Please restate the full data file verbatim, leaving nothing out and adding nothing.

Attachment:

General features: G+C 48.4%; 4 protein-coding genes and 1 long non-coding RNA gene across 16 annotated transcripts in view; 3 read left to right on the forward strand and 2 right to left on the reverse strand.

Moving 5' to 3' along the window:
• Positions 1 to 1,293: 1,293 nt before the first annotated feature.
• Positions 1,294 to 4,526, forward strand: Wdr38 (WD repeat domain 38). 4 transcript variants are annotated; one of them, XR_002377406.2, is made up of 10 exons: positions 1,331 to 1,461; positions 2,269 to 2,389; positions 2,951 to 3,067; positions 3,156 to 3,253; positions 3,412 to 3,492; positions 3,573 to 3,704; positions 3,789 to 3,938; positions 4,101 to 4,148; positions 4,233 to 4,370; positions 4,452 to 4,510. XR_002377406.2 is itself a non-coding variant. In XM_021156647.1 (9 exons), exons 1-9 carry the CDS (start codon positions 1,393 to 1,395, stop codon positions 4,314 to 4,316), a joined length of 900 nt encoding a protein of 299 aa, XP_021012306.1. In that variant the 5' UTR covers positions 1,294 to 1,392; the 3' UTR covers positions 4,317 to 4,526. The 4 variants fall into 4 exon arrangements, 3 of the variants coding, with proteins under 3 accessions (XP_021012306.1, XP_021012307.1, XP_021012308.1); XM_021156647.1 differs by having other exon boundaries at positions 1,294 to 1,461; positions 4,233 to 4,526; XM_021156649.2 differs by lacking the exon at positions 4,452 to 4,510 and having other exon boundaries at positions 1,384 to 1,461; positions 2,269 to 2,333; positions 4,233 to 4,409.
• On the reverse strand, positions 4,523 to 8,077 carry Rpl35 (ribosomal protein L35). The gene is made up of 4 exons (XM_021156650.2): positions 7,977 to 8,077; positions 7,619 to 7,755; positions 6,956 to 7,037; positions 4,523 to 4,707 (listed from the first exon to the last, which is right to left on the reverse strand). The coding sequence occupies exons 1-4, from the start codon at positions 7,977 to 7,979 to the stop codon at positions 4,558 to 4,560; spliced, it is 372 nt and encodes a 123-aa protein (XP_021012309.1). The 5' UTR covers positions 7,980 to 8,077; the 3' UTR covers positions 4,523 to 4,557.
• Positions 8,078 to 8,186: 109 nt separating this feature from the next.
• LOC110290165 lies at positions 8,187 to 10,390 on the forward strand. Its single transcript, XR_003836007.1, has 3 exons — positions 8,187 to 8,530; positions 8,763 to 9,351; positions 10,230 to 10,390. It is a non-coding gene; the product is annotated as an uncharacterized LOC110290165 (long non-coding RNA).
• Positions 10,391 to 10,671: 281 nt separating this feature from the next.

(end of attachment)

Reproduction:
General features: G+C 48.4%; 4 protein-coding genes and 1 long non-coding RNA gene across 16 annotated transcripts in view; 3 read left to right on the forward strand and 2 right to left on the reverse strand.

Moving 5' to 3' along the window:
• Positions 1 to 1,293: 1,293 nt before the first annotated feature.
• Positions 1,294 to 4,526, forward strand: Wdr38 (WD repeat domain 38). 4 transcript variants are annotated; one of them, XR_002377406.2, is made up of 10 exons: positions 1,331 to 1,461; positions 2,269 to 2,389; positions 2,951 to 3,067; positions 3,156 to 3,253; positions 3,412 to 3,492; positions 3,573 to 3,704; positions 3,789 to 3,938; positions 4,101 to 4,148; positions 4,233 to 4,370; positions 4,452 to 4,510. XR_002377406.2 is itself a non-coding variant. In XM_021156647.1 (9 exons), exons 1-9 carry the CDS (start codon positions 1,393 to 1,395, stop codon positions 4,314 to 4,316), a joined length of 900 nt encoding a protein of 299 aa, XP_021012306.1. In that variant the 5' UTR covers positions 1,294 to 1,392; the 3' UTR covers positions 4,317 to 4,526. The 4 variants fall into 4 exon arrangements, 3 of the variants coding, with proteins under 3 accessions (XP_021012306.1, XP_021012307.1, XP_021012308.1); XM_021156647.1 differs by having other exon boundaries at positions 1,294 to 1,461; positions 4,233 to 4,526; XM_021156649.2 differs by lacking the exon at positions 4,452 to 4,510 and having other exon boundaries at positions 1,384 to 1,461; positions 2,269 to 2,333; positions 4,233 to 4,409.
• On the reverse strand, positions 4,523 to 8,077 carry Rpl35 (ribosomal protein L35). The gene is made up of 4 exons (XM_021156650.2): positions 7,977 to 8,077; positions 7,619 to 7,755; positions 6,956 to 7,037; positions 4,523 to 4,707 (listed from the first exon to the last, which is right to left on the reverse strand). The coding sequence occupies exons 1-4, from the start codon at positions 7,977 to 7,979 to the stop codon at positions 4,558 to 4,560; spliced, it is 372 nt and encodes a 123-aa protein (XP_021012309.1). The 5' UTR covers positions 7,980 to 8,077; the 3' UTR covers positions 4,523 to 4,557.
• Positions 8,078 to 8,186: 109 nt separating this feature from the next.
• LOC110290165 lies at positions 8,187 to 10,390 on the forward strand. Its single transcript, XR_003836007.1, has 3 exons — positions 8,187 to 8,530; positions 8,763 to 9,351; positions 10,230 to 10,390. It is a non-coding gene; the product is annotated as an uncharacterized LOC110290165 (long non-coding RNA).
• Positions 10,391 to 10,671: 281 nt separating this feature from the next.